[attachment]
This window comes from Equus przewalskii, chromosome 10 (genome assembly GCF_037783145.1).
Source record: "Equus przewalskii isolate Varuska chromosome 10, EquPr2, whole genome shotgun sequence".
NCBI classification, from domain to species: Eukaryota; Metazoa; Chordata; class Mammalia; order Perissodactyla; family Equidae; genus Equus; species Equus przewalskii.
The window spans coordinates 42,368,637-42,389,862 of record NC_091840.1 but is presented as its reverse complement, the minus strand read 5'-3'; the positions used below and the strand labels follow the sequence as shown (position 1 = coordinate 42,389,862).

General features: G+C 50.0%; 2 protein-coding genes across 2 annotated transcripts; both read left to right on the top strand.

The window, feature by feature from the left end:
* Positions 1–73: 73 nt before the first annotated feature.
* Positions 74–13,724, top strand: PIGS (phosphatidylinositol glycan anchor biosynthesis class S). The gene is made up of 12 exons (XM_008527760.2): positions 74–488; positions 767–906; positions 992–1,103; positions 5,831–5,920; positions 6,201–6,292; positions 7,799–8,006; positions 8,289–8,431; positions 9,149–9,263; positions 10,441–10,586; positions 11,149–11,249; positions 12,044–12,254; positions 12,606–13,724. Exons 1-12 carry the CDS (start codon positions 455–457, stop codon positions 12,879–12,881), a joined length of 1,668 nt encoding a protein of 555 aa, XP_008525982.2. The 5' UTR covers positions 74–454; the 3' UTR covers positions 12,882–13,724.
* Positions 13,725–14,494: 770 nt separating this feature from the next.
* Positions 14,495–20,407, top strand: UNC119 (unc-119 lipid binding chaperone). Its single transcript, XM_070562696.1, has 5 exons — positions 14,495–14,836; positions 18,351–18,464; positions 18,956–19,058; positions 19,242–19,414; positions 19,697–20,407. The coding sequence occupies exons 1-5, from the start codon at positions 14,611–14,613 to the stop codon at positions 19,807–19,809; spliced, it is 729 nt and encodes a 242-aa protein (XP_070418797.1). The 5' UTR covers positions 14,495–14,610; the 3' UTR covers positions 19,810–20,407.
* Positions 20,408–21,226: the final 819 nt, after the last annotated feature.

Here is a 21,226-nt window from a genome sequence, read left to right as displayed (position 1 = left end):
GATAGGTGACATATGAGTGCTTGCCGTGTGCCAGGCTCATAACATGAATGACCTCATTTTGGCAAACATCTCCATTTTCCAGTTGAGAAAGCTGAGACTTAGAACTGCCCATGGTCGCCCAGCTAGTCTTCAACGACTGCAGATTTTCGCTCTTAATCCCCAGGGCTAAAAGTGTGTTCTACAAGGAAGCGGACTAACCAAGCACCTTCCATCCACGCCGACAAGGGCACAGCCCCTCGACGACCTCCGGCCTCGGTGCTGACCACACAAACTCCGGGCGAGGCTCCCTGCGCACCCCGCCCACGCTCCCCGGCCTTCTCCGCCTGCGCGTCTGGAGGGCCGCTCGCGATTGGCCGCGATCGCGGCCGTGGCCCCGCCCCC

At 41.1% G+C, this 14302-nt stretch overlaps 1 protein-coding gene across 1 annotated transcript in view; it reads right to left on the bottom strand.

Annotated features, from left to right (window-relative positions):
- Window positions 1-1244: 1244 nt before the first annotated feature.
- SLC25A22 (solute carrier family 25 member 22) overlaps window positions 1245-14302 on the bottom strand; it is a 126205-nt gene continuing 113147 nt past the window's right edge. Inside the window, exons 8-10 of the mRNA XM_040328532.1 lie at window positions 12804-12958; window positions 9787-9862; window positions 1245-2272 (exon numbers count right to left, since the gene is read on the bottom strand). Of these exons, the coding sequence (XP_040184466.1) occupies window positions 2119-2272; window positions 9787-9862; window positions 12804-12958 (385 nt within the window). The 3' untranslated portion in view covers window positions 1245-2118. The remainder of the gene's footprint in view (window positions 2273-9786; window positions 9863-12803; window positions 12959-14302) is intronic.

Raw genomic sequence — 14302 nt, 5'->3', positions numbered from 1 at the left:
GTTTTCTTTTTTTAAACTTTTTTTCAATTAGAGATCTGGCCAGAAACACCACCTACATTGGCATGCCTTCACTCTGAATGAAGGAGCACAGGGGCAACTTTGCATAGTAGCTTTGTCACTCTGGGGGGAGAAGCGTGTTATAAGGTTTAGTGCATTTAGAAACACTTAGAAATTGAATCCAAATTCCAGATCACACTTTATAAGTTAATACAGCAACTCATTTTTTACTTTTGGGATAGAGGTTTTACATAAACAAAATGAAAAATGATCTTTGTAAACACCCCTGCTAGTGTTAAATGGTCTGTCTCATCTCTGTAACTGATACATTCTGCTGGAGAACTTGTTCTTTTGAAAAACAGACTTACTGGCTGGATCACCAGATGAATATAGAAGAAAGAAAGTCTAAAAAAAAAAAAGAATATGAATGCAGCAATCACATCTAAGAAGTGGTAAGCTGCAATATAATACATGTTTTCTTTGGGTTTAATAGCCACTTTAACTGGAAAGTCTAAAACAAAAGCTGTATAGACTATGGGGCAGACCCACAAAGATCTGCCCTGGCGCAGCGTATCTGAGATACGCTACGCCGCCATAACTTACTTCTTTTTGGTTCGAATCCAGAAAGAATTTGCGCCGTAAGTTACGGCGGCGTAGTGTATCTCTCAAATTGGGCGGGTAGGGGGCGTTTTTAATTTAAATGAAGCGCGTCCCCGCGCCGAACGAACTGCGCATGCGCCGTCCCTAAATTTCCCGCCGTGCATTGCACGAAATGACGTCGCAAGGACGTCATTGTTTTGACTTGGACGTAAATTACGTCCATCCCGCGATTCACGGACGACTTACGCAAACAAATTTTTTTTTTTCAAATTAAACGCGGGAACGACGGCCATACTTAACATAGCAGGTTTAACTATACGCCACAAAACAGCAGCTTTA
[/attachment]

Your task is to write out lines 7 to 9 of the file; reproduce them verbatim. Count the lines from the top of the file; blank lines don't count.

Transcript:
* Positions 1–73: 73 nt before the first annotated feature.
* Positions 74–13,724, top strand: PIGS (phosphatidylinositol glycan anchor biosynthesis class S). The gene is made up of 12 exons (XM_008527760.2): positions 74–488; positions 767–906; positions 992–1,103; positions 5,831–5,920; positions 6,201–6,292; positions 7,799–8,006; positions 8,289–8,431; positions 9,149–9,263; positions 10,441–10,586; positions 11,149–11,249; positions 12,044–12,254; positions 12,606–13,724. Exons 1-12 carry the CDS (start codon positions 455–457, stop codon positions 12,879–12,881), a joined length of 1,668 nt encoding a protein of 555 aa, XP_008525982.2. The 5' UTR covers positions 74–454; the 3' UTR covers positions 12,882–13,724.
* Positions 13,725–14,494: 770 nt separating this feature from the next.